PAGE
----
Here are some thoughts I put together on how we can move forward as churches as we come through the other side of the pandemic.
Covid-19 led to churches having to close their buildings and many of their weekday activities. We were able to go online for some things and on the one hand this has led to a lot of new contacts. Some people found that they could engage with church in a way they could not through normal means, others have been looking for support and answers in dark days.
Conversely, we have also seen a lot of disconnect. People who were engaged with activities may not have joined in online and some church attenders have got used to having Sunday’s off. Thom Rainer has suggested that in the States, churches may expect to lose about 20% of their membership. Whilst, I think that there is more cultural Christianity and therefore a greater fringe for the US church to lose, I believe that the UK church will still see losses. It is not just about loss of attendees, it is also about disruption to community engagement and evangelism.
The virus has held up a mirror to our society so that we have seen the ugliness of death and the horror of isolation. We are seeing a great need for community and companionship. A lot of people have suffered greatly from fear and anxiety. There is still a lot of fear “out there.”
Meanwhile people have practical needs. They have health worries and job worries. The economic impact of the lockdown is likely to lead to hardship and greater food and fuel poverty.
Unsurprisingly, people are asking the same big questions that come up in response to life’s circumstances. They are asking “Why is there suffering?” This is both the big philosophical question about why suffering exists and the intimate question “why are my family suffering and grieving?” They are asking “Where is God in all this?” and “Is there hope?”
In a lot of ways, it is a case of going back to the basics. First, we need to meet people where they are. This will mean creating space for hospitality, it will mean rebuilding those contacts with neighbours and finding time for work colleagues. It will include renewed efforts to link up with local schools. It will also mean that we need to continue to make creative use of online contact.
Meeting people where they are means finding out the questions that they are asking. I also would suggest that we need to “Go short to go long.” This means rather than the old 10 week Alpha and Christianity Explored courses, we need shorter series like First Look and Rooted that people can dip into from time to time. It also means that we still need to “Go small to grow larger” by emphasising small groups and 1-1 discipleship.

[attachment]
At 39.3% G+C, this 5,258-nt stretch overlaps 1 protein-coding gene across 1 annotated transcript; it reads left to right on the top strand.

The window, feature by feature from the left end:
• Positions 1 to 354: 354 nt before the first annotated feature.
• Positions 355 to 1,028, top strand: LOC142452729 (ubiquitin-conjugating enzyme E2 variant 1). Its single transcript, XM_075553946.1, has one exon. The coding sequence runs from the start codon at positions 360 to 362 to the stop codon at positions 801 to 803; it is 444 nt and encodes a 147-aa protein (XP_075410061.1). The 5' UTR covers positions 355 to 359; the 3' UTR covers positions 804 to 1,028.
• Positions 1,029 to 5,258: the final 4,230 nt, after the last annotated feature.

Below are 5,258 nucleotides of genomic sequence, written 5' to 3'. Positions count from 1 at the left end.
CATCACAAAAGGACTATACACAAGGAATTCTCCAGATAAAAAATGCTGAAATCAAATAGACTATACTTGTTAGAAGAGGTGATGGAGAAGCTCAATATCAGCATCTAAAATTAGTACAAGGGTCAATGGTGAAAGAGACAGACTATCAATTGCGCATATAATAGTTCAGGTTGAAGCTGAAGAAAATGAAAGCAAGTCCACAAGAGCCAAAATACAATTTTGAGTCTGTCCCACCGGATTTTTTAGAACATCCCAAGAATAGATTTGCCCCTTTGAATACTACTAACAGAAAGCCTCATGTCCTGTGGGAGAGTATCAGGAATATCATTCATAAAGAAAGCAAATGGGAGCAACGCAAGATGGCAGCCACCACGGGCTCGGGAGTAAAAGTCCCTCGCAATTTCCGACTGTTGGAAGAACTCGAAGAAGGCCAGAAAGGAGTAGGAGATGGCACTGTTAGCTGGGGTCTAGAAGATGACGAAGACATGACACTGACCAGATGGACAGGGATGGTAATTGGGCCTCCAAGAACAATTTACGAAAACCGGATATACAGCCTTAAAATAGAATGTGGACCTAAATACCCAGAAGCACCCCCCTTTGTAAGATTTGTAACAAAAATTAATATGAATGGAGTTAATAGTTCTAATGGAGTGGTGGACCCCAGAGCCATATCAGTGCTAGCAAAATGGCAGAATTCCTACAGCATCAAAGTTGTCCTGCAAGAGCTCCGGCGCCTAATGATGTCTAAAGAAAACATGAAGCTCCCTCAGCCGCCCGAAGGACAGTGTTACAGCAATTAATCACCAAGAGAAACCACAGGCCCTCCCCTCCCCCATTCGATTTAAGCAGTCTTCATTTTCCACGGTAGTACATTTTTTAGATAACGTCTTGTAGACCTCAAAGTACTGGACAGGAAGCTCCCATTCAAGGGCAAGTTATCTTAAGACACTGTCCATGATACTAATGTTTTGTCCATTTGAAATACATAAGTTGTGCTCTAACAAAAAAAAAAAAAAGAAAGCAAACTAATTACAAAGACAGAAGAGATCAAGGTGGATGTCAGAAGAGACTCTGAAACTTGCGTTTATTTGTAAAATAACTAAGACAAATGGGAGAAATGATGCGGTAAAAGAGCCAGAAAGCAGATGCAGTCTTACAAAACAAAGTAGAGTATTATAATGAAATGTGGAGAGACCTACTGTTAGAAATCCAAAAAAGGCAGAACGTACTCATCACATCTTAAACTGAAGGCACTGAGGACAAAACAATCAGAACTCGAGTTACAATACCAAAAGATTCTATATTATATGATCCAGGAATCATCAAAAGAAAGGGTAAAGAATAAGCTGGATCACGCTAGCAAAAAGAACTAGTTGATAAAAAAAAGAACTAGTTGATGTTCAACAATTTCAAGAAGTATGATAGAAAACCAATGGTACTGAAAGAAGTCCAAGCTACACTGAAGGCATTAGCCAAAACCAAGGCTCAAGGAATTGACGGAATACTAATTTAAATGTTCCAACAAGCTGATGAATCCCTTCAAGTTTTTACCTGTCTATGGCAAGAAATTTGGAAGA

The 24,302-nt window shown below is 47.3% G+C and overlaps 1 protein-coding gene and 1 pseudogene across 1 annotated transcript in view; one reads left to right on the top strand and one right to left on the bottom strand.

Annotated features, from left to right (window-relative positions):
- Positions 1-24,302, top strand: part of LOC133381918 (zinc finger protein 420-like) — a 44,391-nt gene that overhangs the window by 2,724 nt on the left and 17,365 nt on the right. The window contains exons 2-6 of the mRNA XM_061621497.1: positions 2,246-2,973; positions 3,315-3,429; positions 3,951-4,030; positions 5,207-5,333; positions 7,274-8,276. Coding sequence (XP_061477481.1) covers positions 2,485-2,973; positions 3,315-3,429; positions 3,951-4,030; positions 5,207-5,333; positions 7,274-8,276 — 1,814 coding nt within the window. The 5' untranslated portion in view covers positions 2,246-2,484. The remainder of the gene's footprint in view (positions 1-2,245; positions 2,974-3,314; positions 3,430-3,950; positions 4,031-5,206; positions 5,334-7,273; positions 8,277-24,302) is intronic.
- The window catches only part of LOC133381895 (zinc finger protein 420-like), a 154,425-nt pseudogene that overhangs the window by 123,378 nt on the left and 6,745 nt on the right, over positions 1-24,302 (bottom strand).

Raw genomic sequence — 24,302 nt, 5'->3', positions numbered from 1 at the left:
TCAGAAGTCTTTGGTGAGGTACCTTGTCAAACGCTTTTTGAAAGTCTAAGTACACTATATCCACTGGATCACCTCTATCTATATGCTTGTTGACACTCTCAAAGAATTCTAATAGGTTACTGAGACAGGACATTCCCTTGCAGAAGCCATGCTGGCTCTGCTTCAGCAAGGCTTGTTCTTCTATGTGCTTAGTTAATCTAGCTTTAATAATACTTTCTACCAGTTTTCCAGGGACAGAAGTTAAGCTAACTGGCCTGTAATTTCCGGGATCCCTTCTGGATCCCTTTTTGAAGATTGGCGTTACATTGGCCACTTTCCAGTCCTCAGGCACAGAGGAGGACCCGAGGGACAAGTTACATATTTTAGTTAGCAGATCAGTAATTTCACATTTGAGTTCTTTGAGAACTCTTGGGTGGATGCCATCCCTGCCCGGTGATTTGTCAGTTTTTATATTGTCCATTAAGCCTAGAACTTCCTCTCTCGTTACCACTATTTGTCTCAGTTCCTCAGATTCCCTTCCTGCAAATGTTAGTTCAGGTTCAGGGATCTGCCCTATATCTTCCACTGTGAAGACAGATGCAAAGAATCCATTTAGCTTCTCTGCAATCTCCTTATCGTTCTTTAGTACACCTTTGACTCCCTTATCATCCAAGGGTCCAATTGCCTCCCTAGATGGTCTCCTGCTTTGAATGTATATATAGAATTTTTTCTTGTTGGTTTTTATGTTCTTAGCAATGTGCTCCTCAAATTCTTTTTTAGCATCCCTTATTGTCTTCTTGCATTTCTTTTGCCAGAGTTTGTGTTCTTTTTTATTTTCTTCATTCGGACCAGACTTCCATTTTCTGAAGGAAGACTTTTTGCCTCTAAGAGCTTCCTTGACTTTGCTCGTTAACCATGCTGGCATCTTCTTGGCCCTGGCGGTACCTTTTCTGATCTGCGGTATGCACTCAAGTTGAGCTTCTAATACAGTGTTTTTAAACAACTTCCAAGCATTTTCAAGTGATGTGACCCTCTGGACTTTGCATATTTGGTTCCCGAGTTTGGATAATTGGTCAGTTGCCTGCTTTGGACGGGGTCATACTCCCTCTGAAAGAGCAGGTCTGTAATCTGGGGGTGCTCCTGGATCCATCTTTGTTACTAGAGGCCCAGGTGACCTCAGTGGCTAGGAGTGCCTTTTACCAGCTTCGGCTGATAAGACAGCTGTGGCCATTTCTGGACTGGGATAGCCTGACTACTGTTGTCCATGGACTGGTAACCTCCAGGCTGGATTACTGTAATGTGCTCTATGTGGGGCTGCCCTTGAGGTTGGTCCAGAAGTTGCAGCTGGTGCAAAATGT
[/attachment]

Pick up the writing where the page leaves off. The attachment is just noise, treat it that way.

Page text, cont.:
We need to gather people around God’s Word. This is because that’s what people need to answer their questions and feed their spiritual hunger. Furthermore, it is how we prepare and equip the church. We need to be reminded again of the wonderful saviour we have so we can share the good news with others. We need to develop a culture of grace not just in words or even in deeds but within the very fabric of our church family.
We need to take people to Jesus. He is the one who can answer their questions and meet their needs. This means that the church needs to know and be able to tell the big story of the Gospel. It also means that we need to be able to know and tell the little stories of our own testimonies.
Some practical ideas
It is important that we develop long term online content that people can tune into. This will provide for believers who are unable to get out often and for non-Christians who want to dip their toe in the water. At the same time, there will be things that we have learnt from our online content that we will want to bring into our events and gatherings at our physical buildings.
One way that we can help people overcome fear is by demonstrating that our buildings and events are safe. It may be worth offering people the opportunity to physically walk through first of all. We may also be able to partner up with the local public health team to run practical events to help people rebuild their lives after COVID.
Events like Messy Church may be the best way of engaging families, enabling parents and children to stay in their household bubbles and providing an environment where they are confident about safety.
We will also want to encourage a sense of everyday church. This will mean encouraging church members to build relationships in the community through things like garden BBQs. At the moment we will want to make as much use of the outdoors as possible for walks in the park, picnics etc.
We must be ready for a long hard slog ahead. It is not going to be easy and the longer that life carries on this this unusual state of affairs, the harder we will find it. However, we must not lost confidence. God remains sovereign and even if we cannot see how at the moment, he is working his purposes together for good.